I learned how the BFers came together. When a young Country Dick (then known by his real name Dan McLain) as student body vice president at Grossmont High, invited Jerry Raney's band Glory to play a dance. The student body was not very receptive so Dick stepped to the microphone and gave a speech. "What's wrong with you guys? This is the best band around Can't you act like you appreciate some music? Do you have to hear it on the radio before you can appreciate it?" His charisma back then made an impression on Jerry. One that would ultimately lead to the formation of the BFers. The BFers started when Jerry received a phone call from Dick, who said, "Hey, Jerry, you wanna start a rolling musical pleasure unit or something?". The BFers were born.
The next thing I knew, another album came out. "Poor And Famous". This one didn't do so well. It didn't help that CURB decided to not promote the band. A typical label problem that every band has to deal with. The tours never stopped though. The crowds were always there. Then suddenly Dick was informed that he had cancer. He went through several surgeries to cure this throat cancer and there was a possibility that he could never sing again. He pulled through it as only he could. His sense of humor always present.
I recall a letter he wrote me in September 1993. The letter started out "Always good to hear from people with good taste". He went on to tell me about his solo album and the "ten hour, quite the fuckin' radical ear to ear surgery" he was recovering from. His return address: "The Human Pez Dispenser, Spring Valley Inn". You see his surgery left a scar from one ear to the other around his neck. Yet he was determined to continue to play with the BFers. Nothing would stop him.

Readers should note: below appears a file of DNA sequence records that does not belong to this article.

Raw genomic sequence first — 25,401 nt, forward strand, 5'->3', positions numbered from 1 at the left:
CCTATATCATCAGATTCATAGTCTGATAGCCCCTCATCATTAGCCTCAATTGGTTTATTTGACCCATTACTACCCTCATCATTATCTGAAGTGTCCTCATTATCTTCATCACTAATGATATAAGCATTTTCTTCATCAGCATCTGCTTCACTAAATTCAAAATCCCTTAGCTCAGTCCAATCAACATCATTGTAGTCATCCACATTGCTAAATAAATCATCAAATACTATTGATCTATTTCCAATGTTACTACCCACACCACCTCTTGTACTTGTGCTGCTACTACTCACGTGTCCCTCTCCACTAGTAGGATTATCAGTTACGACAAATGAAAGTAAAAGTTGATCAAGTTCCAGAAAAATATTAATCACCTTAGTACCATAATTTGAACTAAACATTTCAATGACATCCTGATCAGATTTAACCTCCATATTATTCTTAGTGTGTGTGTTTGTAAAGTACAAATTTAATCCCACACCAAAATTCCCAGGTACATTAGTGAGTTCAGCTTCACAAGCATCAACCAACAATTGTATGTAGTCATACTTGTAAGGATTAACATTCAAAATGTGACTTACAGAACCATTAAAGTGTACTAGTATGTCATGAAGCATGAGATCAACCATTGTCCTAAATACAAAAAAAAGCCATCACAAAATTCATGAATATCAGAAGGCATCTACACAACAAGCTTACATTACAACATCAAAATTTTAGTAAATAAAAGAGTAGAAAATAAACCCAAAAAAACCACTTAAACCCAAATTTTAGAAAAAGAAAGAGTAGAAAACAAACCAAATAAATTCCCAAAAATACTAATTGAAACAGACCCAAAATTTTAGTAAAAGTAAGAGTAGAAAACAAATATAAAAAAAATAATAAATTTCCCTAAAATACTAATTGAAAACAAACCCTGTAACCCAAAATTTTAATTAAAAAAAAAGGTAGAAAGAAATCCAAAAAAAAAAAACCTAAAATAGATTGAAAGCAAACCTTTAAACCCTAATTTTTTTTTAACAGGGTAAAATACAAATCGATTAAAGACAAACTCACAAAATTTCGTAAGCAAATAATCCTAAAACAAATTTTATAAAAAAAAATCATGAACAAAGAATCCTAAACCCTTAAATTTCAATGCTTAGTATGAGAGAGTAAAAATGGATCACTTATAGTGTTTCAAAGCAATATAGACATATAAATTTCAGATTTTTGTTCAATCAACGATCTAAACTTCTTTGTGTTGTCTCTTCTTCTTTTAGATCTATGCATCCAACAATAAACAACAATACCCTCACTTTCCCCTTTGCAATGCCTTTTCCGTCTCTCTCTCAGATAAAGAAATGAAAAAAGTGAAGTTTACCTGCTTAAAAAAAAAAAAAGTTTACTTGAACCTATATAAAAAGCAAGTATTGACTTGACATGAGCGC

Soon, I was off to the midwest. Stuck in South Bend with little chance of seeing the BFers on a regular basis like before. For sanity's sake, I started the BFers e-mail list on the internet. It continues to grow today. I was able to get tour info to the fans and converse with numerous fans not only across the country but all over the world. There were occasional swings to the Chicago area so I was fortunate to see them play. One of these swings was amazing since Dick's doctors found a reoccurrence of cancer yet there he was. Dick was on stage in front of the crowd. He was too weak to play drums and as soon as he returned to San Diego, he was to go in for more tests- this time on his thyroid.
Dick was determined to get healthy. He lost weight and actually cut down on those beer runs and shots at the shows. Sure, there was an occasional fun time but he was in this for the long haul. The BFers must continue. And they did. They released two albums on Sector 2 Records. The first was "Viking Lullabys" spelled that way because Dick liked it! Most recently, "Manifold" was released. This new record is considered by many to be the strongest BFer album to date.
Dick's solo album, a "concept album" he told me not long ago, was done and he was hoping to get it released soon. All things were looking up. Then suddenly on a Wednesday night, November 8th, while playing drums in Whistler, Brittish Columbia (about one hour out of Vancouver- a BFer strong hold!) the unthinkable happened. Country Dick was struck down by a heart attack at the age of 40 during the show.
The indestructible, fun loving, deep voiced, friendly, extremely humorous giant was gone. There are no words that can describe how any BFer fan feels. Country Dick Montana was a talent that can never be equaled. He had charisma to burn and it was that charisma that made the band into something greater than the sum of its parts. Sure he wasn't well known but anyone who ever saw a BFer live show could tell you that Dick was at his best- on stage. His presence will never be replaced and I know that the remaining BFers do not want to replace him- they know it would be impossible. Whatever shape the BFers take, it will never be the same without Country Dick Montana.
Country Dick: I knew you as a friend and I know that God does have a sense of humor and that you are where you belong- on that stage in the heavens. You are truly missed.